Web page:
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Found 18 results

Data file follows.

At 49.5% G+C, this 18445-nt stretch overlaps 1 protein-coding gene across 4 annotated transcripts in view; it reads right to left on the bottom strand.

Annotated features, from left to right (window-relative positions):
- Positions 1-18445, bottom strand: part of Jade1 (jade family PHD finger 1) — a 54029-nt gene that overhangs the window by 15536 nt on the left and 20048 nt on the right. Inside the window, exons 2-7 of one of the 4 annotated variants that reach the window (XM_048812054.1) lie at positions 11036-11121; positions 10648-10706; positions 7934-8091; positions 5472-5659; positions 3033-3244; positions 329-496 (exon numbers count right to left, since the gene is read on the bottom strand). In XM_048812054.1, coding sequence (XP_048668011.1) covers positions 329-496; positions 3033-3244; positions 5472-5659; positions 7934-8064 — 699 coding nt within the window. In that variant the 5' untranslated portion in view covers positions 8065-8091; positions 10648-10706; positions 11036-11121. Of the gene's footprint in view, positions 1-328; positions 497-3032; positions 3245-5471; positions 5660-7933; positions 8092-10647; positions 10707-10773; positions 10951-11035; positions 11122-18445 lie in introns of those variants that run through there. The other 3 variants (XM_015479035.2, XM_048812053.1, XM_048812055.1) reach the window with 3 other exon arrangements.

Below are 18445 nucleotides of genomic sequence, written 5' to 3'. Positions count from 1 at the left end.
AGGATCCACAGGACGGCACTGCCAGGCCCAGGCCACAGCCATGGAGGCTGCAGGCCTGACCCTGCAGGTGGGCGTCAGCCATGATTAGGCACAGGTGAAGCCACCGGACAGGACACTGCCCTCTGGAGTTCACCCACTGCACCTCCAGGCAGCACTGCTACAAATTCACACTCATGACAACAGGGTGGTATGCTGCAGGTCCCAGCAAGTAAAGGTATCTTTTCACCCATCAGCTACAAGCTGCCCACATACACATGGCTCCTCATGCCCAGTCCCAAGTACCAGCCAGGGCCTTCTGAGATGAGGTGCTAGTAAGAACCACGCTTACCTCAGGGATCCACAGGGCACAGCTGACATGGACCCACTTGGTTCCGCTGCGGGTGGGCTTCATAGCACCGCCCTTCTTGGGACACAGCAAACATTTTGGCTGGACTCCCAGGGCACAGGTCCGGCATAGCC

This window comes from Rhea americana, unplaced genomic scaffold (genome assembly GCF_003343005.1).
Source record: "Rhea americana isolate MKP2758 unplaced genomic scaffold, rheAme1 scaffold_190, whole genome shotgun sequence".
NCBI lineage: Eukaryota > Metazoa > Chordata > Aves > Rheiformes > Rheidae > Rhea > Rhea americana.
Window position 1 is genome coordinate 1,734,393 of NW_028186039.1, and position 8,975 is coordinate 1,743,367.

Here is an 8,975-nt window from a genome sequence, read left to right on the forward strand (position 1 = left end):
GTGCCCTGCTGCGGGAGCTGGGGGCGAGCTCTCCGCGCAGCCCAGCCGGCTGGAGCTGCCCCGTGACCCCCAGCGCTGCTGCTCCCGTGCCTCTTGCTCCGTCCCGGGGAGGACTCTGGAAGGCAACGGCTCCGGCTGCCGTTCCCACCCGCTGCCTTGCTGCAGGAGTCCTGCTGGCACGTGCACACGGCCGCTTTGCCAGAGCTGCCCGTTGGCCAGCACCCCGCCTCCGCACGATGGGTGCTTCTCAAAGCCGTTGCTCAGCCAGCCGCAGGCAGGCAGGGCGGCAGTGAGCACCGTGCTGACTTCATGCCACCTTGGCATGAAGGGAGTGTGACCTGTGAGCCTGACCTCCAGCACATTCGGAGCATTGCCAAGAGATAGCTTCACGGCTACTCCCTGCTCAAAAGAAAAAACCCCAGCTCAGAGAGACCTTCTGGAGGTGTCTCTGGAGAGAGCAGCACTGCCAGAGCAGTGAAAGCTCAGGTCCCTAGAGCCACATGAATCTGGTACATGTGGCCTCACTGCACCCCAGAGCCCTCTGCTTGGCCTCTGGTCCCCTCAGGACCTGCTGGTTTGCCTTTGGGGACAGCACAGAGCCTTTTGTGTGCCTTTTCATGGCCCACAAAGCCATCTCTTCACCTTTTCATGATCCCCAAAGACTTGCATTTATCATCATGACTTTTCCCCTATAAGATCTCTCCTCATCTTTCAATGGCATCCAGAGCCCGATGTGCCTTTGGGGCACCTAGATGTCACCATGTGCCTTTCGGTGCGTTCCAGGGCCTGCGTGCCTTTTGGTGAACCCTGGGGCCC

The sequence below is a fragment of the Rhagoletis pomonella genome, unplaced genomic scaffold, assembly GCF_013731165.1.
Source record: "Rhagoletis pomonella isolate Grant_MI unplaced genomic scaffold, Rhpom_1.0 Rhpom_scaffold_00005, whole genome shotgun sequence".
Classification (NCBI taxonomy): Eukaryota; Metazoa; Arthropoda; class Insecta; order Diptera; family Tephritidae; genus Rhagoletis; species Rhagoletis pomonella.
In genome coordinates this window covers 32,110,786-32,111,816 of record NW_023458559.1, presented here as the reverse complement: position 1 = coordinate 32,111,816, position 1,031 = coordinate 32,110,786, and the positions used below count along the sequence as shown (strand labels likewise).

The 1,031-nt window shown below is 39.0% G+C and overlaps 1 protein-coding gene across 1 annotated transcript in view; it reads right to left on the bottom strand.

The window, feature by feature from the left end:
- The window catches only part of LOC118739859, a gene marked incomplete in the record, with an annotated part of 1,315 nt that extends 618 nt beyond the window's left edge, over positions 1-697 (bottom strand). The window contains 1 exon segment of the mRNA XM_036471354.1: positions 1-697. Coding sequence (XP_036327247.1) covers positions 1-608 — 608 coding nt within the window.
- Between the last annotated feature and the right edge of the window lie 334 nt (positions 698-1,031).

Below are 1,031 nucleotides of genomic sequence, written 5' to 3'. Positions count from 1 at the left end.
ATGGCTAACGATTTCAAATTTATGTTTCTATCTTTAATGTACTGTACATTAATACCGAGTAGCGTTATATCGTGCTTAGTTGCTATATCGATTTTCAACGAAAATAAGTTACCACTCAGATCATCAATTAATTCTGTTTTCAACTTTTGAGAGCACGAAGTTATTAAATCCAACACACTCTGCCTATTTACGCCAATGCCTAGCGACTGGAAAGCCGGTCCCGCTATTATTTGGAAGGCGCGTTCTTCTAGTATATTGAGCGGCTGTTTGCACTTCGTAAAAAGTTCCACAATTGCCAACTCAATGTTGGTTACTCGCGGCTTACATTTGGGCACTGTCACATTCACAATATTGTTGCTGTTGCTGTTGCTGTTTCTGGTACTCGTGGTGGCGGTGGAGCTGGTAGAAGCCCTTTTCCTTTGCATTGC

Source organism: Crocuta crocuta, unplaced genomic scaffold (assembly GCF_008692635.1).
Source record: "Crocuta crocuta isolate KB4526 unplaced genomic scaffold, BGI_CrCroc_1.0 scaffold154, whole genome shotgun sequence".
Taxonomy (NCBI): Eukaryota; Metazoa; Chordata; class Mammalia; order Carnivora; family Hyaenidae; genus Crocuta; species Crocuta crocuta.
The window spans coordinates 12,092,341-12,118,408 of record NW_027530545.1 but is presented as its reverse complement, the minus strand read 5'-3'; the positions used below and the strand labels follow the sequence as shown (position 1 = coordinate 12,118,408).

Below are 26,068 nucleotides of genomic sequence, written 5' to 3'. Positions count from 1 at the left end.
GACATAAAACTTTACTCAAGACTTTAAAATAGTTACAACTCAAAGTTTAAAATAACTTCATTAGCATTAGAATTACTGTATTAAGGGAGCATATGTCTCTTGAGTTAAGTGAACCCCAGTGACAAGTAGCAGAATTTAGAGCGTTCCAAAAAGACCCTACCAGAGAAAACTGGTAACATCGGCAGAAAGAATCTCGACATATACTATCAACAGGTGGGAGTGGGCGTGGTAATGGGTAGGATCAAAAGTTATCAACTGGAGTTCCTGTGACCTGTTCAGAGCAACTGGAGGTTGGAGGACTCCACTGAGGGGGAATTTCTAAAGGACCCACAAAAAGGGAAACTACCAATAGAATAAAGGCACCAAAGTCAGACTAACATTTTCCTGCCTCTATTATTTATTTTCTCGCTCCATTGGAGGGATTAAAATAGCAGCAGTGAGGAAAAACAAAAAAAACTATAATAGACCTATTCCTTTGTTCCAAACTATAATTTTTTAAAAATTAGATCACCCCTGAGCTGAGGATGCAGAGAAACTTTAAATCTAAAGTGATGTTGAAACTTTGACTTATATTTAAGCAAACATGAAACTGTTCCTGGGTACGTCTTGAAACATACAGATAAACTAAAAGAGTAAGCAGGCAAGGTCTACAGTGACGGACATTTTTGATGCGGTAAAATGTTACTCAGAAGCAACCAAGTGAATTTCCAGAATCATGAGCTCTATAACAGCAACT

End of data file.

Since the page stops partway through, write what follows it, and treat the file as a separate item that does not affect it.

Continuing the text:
1. Trumpeter is to release a 1/24th Junkers Ju-87A Stuka kit - ref. 02420 A test build was on display at the All Japan Model & Hobby Show 2016. Sources: https://www.facebook.com/INTERALLIED/photos/pcb.1577157062310657/1577157032310660/?type=3&theater https://www.facebook.com/TrumpeterModel/photos/pcb.666914713467125/666914590133804/?type=3&theater Kit ref. number 02420 was originally announced as a 1/24th Ju-87D-3 in the Trumpeter's catalog 2016-2017. (http://scalemodels.ru/modules/news/img_9587_1449140881_2.jpg.html) V.P.